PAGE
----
The radical new ideals of the Enlightenment would be a major driving force behind the American and French Revolutions. memo.fr metrolic.com wikipedia getdomainpics.com wikipedia The French Catholic Church under the National Assembly By 1789, the common people of France were tired of their oppressment by the clergy and the aristocracy under the Ancien Regime. Some of the educated lawyers and politicians who were not part of the aristocracy and had been influenced by the Enlightenment felt the same way. Their opposition, combined with France's severe bankruptcy and lack of food, prompted King Louis XVI to call a session of the Estates General. A key figure at the Estates General, Maximilien Robespierre who represented the Third Estate, wanted the clergy and the nobility to pay taxes like the common people had to do. As a result the Third Estate delegates were locked out of the Estates General the next day. This lead to the Tennis Court Oath, which lead to the creation of the National Assembly, which lead to the Declaration of the Rights of Man. At the same time, Paris fell in chaos. Revolutionaries formed the French National Guard and stormed the Bastille. In the confusion a radical anti-monarchist newspaper publisher and politician emereged. His name was Jean-Paul Marat, and he published the newspaper L'Ami du Peuple. Through his newspaper, Marat was able to create even more chaos and violence against the Monarchy. He eventually persuaded the persuaded the people to march on the royal palace of Versailles which resulted in King Louis's signing of the Declaration of the Rights of Man.

The National Assembly was now in control of France and Robespierre and his radical political party, the Jacobins gain effective control over the Assembly. They quickly use their newly gained power to attack the royalists and the Roman Catholic Church. Legislation passed against the Church included the August Decrees and the Civil Constitution of the Clergy. The Civil Constitution of the Clergy stated that the French Clergy, even including Bishops, were to be elected by French citizens. Even citizens who were not Catholic could vote. The Pope was no longer recognized to have any secular power over the French Church by the National Assembly, and the Assembly would be responsible for the salaries of the French Clergy. The National Assembly also passed legislation against Catholic doctrine. It legalized divorce and also seized all the Church records of birth, marriage, and death in France. Along with Robespierre, another radical anti-Catholic emerged during the Reign of the National Assembly, Jacques Rene Hebert. He believed that the French land that the Church owned which was about a fifth of France should be taken over. And so, the Roman Catholic Church's lands were nationalized, and tithes were banned in France. Violence also occurred against the Catholic clergy. During the September Massacres, three bishops and over two hundred priests were brutally slaughtered along with many more Royalsits and criminals. wikipedia wikipedia The Reign Of Terror Once King Louis and Marie Antoniette were executed, the Reign of Terror began. It would be the low point for the Roman Catholic Church in France.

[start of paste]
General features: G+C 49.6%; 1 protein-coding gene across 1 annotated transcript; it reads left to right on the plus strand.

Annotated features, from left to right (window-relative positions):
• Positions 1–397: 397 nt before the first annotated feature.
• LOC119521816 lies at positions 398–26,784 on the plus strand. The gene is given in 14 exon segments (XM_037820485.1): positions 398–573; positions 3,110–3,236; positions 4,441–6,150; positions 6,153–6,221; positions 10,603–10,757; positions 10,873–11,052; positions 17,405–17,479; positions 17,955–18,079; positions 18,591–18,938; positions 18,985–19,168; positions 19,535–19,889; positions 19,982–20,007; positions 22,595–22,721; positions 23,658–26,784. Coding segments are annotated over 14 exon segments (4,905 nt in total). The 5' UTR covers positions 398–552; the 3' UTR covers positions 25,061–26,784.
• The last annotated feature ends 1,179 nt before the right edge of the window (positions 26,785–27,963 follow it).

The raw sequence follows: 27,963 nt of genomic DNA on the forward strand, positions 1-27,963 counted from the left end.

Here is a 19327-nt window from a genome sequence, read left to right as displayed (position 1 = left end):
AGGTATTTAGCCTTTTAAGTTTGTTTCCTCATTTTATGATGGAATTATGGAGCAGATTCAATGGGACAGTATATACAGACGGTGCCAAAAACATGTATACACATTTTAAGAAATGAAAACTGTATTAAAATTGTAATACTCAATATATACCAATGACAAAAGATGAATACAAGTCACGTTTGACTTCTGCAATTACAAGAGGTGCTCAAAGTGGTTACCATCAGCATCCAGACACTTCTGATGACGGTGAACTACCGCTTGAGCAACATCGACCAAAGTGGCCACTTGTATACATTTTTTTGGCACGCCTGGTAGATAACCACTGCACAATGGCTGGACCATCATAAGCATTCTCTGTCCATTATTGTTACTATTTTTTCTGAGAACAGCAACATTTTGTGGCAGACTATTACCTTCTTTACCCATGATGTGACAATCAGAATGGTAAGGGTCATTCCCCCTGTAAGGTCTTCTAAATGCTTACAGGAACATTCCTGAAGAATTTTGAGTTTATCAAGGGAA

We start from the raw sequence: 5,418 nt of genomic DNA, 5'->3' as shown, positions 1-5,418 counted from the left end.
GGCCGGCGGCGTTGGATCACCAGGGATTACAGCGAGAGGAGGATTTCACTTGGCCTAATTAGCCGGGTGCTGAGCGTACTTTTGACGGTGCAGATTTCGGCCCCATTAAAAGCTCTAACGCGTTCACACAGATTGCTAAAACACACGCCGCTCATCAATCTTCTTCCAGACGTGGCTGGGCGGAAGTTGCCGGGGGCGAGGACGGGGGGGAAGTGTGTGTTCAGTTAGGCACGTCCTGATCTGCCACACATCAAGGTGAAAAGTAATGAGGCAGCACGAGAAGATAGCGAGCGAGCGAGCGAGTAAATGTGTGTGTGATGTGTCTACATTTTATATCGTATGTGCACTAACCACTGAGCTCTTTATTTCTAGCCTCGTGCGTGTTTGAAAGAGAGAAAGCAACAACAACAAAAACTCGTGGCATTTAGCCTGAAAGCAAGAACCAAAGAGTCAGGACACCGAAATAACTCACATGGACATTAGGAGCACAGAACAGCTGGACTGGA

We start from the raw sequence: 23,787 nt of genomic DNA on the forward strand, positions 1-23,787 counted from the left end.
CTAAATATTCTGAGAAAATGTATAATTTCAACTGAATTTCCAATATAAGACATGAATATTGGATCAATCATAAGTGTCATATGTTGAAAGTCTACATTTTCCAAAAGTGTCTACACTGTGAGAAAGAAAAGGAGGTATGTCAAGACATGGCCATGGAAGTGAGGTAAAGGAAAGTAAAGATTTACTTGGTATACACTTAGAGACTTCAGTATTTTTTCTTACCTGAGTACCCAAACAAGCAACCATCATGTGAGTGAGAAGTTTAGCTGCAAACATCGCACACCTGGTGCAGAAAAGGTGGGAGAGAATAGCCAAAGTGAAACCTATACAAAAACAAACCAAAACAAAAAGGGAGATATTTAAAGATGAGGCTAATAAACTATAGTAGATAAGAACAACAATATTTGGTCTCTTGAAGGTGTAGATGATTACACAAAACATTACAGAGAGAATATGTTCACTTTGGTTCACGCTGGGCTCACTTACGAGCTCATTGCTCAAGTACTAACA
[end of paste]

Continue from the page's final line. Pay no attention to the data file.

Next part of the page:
It was at this point that Robespierre goes crazy and creates a new "religion" the Cult of Reason. It was really just a form of athiesm that embraced reason and virtue.

Once this new cult was created, a system of dechristianization began. Christianity was deemed a superstition, and the clendar was changed so that people would not know which day was Sunday. Streets named after Saints were changed, and Catholic holy symbols such as bibles and crucifixes. Priests were forced to renounce their faith and their obligations as a priest. To make sure this was done, they were forced to marry. Those who did not comply with these orders were exiled or they faced the guillotine.

Fortunately, conservatives in the French government were eventually able to overpower Robespierre and the Jacobins, and Robespierre was executed thus ending the Regin of Terror.
The Roman Catholic Church after the Revolution Once Robespierre was beheaded a more conservative form of government was created. It allowed freedom of religion and the Cult of the Supreme Being eventually lost popularity. However, the laws of the government were still anti-Catholic to an extent.

Napoleon then rose to power and became Emperor of France in 1804. He allowed religious freedom as well, but he ensured that the Catholic Church would never again have any seecular authority over France.

After Napoleon, French Catholic Church began to resemble today's Church.

The most important long term effect of the Franch Revolution was it directly and indirectly destroyed the secular part of the Roman Catholic Church. The Church would not again have the amount of power and influence that it had over Europe before the Revolution. Works Cited Wikipedia

A History of Christianity p. 1008- 1012

Mrs. Painter's Notes

Sources for pictures were placed under the pictures in the presentation